A capacitor with area A and distance d (without dielectric) has a capacitance of ##C=\frac{\epsilon A}{d}##.
    Charged up to a voltage of V, the electric field is ##\frac{V}{d}## in a volume of ##Ad##. This gives a total energy content (of the electric field) of ##E=\frac{1}{2}\epsilon Ad \frac{V^2}{d^2}=\frac{1}{2} \frac{A}{d} V^2 = \frac{1}{2} CV^2## - which is exactly the energy stored in the whole capacitor.
     
  9. Mar 5, 2013 #8
    Is this a proper way of thinking about why the potential energy is stored in the electric field?

    So, if we have a parallel plate capacitor, initially uncharged, which is connected to a battery, the battery will use its chemical energy to push electrons to the plate of the capacitor that is connected to the negative terminal. For the very first electron, no work is required to push it, because the plates have no charge, there is no repulsion. However, once that first electron reaches the plate, the plate will be charged, and will repel an electron in the plate connected to the positive terminal. As more and more electrons are pushed towards the plate, the repulsion becomes stronger, and to push an electron requires more chemical energy. Once the capacitor is charged, it is then disconnected and connected to, say, a light-bulb. Because of the configuration on the charges, the electric field lines that originate from the positive plate do work on electrons in the negatively charged plate....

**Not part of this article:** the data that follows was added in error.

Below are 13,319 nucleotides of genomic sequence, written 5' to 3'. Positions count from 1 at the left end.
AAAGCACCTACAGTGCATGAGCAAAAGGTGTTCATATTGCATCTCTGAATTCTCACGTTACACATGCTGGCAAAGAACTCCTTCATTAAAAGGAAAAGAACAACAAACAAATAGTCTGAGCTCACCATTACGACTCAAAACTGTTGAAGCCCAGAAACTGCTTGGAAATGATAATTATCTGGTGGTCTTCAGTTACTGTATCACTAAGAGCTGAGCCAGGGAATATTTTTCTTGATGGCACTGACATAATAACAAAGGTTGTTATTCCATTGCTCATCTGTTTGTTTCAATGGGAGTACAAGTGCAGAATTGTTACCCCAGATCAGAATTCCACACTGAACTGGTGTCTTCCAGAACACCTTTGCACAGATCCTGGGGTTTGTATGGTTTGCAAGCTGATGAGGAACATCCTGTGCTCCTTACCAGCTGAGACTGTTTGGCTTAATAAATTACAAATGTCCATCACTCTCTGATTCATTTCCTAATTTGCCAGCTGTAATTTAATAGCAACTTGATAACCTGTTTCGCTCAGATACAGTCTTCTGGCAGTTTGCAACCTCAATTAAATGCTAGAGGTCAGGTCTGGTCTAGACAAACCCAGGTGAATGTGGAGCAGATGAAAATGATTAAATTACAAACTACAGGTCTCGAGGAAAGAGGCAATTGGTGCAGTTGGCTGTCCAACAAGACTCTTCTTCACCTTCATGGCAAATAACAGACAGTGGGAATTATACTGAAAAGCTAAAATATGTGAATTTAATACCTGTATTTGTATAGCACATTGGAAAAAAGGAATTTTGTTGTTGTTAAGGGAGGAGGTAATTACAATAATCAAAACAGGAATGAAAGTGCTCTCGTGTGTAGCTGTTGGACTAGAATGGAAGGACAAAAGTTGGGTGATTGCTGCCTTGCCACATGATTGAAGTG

Hmm I seem to have come to a dead-end in my discussion. I was going to mention something out the electric-field lines having the potential to do work, and that's why the electric field stores the energy. But how can the electrons go from the negative side of the capacitor, through the wire to the light-bulb, and into the positive side of the capacitor, if electrons are directly attracted to positive charges? Won't the electrons go directly through the gap to the positive plate?
     
  10. Mar 5, 2013 #9

    mfb

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    That gap is an isolator, it does not allow electrons to go that way.
     
  11. Mar 5, 2013 #10
    Oh, I see. So, my train of thinking, was it correct?
     
  12. Mar 5, 2013 #11

    mfb

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    How the charging process looks like? Yes.
     
  13. Mar 5, 2013 #12
    Well, the electric field still has the potential to do work, due to the configuration, right? Meaning it would possess potential energy?
     
  14. Mar 5, 2013 #13

    mfb

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    I would not say "the electric field possesses potential energy" - it just has energy, which can be used to perform work, or other things.
     
  15. Mar 5, 2013 #14
    Imagine two identical capacitors, but only one is charged. Put some small charge in the gap of uncharged capacitor, noting happens, it just hangs there. Put the same charge in the charged capacitor, it will imidiately move towards one end. This will happen in every point of the gap, so we see that the energy is in the gap, because the field is there.